The world is very complex, and one must consider that oil, despite its great importance, is at the end of the day, just one of the factors that determine the course of history.

Such a vision was outlined by Richard Perle, the head of the Defence Policy Board and a key intellectual architect of the Bush administration’s policy in the Middle East, and is worth quoting:

“He (Saddam Hussein) will go quickly, but not alone: in a parting irony, he will take the United Nations down with him. Well, not the whole UN. The “good works” part will survive, the low-risk peacekeeping bureaucracies will remain, the chatterbox on the Hudson will continue to bleat. What will die is the fantasy of the UN as the foundation of a new world order. As we sift the debris, it will be important to preserve, the better to understand, the intellectual wreckage of the liberal conceit of safety through international law administered by international institutions”.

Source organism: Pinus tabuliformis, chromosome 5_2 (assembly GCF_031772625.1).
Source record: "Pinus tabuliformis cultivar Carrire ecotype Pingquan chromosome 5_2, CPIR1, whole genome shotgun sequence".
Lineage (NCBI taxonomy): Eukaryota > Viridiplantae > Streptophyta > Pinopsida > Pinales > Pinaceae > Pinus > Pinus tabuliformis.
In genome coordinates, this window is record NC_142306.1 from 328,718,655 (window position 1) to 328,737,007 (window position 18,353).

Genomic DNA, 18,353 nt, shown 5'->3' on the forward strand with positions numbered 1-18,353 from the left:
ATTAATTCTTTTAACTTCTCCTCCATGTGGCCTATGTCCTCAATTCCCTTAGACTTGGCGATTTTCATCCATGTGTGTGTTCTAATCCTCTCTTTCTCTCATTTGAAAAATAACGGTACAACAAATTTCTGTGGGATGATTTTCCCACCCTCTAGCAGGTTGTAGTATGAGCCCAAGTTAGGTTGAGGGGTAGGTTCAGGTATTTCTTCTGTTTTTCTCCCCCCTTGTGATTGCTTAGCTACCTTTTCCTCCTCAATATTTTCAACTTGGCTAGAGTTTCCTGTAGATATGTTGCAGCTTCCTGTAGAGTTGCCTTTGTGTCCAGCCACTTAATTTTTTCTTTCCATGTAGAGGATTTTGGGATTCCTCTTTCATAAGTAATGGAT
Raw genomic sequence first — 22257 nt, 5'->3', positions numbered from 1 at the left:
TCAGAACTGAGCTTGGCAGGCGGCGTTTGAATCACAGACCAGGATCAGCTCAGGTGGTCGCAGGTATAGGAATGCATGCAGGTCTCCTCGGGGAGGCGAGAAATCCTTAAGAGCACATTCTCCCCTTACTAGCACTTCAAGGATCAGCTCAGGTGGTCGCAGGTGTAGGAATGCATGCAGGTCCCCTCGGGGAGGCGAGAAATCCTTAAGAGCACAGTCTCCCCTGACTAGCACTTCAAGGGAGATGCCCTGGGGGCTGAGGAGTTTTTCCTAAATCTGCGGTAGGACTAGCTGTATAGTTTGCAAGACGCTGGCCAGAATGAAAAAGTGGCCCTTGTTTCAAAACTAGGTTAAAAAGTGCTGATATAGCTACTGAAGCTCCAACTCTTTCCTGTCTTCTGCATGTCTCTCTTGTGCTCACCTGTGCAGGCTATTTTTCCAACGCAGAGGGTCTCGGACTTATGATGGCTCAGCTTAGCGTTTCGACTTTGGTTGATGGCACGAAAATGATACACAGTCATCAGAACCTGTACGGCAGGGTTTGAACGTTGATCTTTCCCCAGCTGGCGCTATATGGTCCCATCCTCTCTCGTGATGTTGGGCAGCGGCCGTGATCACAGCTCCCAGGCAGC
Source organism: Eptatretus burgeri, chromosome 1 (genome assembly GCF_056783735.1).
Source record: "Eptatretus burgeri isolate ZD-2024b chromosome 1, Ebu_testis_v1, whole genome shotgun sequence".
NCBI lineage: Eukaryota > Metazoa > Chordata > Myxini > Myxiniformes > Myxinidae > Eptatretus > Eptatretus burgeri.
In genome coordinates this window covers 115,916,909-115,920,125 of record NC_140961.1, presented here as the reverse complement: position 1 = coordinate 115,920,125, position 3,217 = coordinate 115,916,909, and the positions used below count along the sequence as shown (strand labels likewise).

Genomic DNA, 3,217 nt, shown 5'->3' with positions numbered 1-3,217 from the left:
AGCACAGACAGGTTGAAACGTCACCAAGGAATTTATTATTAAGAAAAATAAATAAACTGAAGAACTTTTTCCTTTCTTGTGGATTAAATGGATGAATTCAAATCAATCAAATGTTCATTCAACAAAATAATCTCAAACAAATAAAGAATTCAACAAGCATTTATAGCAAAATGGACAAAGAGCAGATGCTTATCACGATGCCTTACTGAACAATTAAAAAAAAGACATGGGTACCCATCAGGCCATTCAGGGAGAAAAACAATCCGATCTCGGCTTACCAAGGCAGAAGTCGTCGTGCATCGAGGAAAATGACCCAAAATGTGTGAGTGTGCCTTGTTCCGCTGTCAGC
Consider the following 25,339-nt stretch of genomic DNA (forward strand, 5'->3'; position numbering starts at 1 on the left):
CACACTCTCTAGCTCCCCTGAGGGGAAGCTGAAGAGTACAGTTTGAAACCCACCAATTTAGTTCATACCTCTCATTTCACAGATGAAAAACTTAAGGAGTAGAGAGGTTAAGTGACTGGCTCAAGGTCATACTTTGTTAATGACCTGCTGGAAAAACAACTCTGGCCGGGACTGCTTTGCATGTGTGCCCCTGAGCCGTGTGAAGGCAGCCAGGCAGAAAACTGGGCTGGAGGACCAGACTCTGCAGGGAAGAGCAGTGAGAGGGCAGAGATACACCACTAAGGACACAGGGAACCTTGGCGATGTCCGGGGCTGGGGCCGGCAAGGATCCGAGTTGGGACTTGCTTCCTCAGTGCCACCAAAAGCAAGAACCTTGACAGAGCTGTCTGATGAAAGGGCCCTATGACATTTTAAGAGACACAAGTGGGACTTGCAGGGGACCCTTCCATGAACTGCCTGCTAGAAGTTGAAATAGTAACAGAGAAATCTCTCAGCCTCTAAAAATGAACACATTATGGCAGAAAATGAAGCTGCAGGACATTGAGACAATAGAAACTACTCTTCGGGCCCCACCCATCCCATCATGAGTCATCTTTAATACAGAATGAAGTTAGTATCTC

Perle’s eulogy for the vision of collective security the UN offered is an important illustration of the vision of the future it outlines, a view that is truly staggering in its ambition, and in its casual rejection of the framework of international law. His alternative is a shifting away from international institutions to one of shifting ad hoc coalitions. As he writes, the chronic failure of the Security Council to enforce its own resolutions is unmistakable: it is simply not up to the task. One is left with coalitions of the willing. Far from disparaging them as a threat to a new world order, we should recognise that they are, by default, the best hope for that order, and the true alternative to the anarchy of the abject failure of the UN.

What then is the next step in the Bush administration’s security agenda? One clue is embodied in the statement from a senior British official to Newsweek: “Everyone wants to go to Baghdad. Real men want to go to Tehran.” According to the Israeli paper Ha’aretz, in February 2003, Under-secretary of State John Bolton told Israeli officials that after defeating Iraq the United States would “deal with” Iran, Syria, and North Korea.

Michael Ledeen, another key intellectual in the pantheon of neoconservatives shaping the Bush administration policy, described one such agenda, writing in the New York Sun on March 19th, noting that there is no mistaking the messianic vision of manifest destiny that he believes the war in Iraq will provide: